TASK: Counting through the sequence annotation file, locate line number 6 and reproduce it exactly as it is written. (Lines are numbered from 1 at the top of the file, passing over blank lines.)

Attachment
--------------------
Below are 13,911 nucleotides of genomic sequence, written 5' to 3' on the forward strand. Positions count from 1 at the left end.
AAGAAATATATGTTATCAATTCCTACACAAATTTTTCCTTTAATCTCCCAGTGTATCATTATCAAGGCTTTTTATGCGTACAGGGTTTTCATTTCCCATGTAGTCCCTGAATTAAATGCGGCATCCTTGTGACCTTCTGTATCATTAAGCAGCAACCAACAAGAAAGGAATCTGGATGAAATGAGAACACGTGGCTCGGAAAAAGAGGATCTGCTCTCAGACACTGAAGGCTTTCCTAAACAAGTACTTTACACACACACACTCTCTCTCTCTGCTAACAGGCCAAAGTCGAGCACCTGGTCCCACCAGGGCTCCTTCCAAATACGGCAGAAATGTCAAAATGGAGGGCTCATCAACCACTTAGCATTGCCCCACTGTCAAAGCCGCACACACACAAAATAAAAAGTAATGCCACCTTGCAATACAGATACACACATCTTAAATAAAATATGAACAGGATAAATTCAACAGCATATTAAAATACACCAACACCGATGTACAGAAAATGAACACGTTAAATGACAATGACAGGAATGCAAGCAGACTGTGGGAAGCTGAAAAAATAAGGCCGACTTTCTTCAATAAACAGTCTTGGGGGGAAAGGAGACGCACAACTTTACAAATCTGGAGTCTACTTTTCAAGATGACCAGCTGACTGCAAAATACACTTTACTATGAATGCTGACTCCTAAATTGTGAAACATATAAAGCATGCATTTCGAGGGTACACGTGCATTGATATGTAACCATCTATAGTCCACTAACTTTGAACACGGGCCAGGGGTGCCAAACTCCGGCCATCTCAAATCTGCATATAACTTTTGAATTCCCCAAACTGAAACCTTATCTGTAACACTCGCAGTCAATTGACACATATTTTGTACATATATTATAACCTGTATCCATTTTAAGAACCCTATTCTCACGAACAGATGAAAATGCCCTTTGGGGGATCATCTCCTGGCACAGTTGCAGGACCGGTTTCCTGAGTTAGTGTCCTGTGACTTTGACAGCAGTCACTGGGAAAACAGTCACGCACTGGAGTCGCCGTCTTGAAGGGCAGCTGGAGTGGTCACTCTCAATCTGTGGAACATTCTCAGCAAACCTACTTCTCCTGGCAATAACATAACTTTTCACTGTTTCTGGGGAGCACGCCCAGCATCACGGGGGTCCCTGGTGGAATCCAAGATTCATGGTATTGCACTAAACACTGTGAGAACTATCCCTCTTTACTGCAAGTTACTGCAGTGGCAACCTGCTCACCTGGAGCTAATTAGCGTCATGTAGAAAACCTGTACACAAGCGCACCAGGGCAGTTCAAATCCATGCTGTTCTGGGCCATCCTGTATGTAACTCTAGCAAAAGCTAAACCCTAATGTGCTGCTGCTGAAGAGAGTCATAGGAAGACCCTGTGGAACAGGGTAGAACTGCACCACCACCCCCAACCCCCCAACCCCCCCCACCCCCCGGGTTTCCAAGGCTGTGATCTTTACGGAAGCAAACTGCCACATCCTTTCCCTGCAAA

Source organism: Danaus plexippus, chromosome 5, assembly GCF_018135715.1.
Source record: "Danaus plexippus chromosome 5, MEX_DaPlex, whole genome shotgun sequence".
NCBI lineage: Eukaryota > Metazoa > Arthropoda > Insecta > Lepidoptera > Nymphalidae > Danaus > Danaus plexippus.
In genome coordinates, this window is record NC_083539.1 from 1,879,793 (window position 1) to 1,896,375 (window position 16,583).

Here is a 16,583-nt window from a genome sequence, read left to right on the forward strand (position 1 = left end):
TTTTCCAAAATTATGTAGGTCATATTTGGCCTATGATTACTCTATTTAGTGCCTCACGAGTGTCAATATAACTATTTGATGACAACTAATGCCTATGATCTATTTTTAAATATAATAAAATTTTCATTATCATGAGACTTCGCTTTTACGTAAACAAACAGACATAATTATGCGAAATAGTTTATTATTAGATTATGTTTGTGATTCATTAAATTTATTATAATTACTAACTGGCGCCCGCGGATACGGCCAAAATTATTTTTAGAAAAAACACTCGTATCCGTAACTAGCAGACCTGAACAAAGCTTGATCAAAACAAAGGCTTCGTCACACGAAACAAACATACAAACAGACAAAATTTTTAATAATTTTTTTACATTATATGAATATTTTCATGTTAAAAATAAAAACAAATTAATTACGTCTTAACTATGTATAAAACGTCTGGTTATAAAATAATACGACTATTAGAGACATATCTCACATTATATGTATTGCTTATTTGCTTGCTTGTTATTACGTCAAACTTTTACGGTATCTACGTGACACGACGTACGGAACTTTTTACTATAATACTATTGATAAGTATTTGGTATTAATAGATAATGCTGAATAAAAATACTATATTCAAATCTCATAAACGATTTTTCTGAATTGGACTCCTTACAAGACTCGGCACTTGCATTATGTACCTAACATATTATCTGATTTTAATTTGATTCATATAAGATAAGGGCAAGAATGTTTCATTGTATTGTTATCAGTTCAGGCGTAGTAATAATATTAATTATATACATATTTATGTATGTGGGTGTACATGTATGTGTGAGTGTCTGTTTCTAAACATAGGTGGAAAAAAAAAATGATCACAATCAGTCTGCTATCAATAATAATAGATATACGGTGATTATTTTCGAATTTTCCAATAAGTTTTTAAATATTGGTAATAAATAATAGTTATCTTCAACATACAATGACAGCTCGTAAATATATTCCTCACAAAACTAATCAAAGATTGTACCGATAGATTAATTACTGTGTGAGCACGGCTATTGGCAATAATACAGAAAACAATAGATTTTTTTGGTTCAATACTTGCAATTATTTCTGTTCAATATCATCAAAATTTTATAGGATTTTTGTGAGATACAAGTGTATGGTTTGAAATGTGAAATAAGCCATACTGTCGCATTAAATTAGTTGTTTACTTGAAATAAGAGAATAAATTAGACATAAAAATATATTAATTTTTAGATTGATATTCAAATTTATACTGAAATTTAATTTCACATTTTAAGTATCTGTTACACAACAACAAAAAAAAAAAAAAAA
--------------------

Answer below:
In genome coordinates, this window is record NC_083539.1 from 1,879,793 (window position 1) to 1,896,375 (window position 16,583).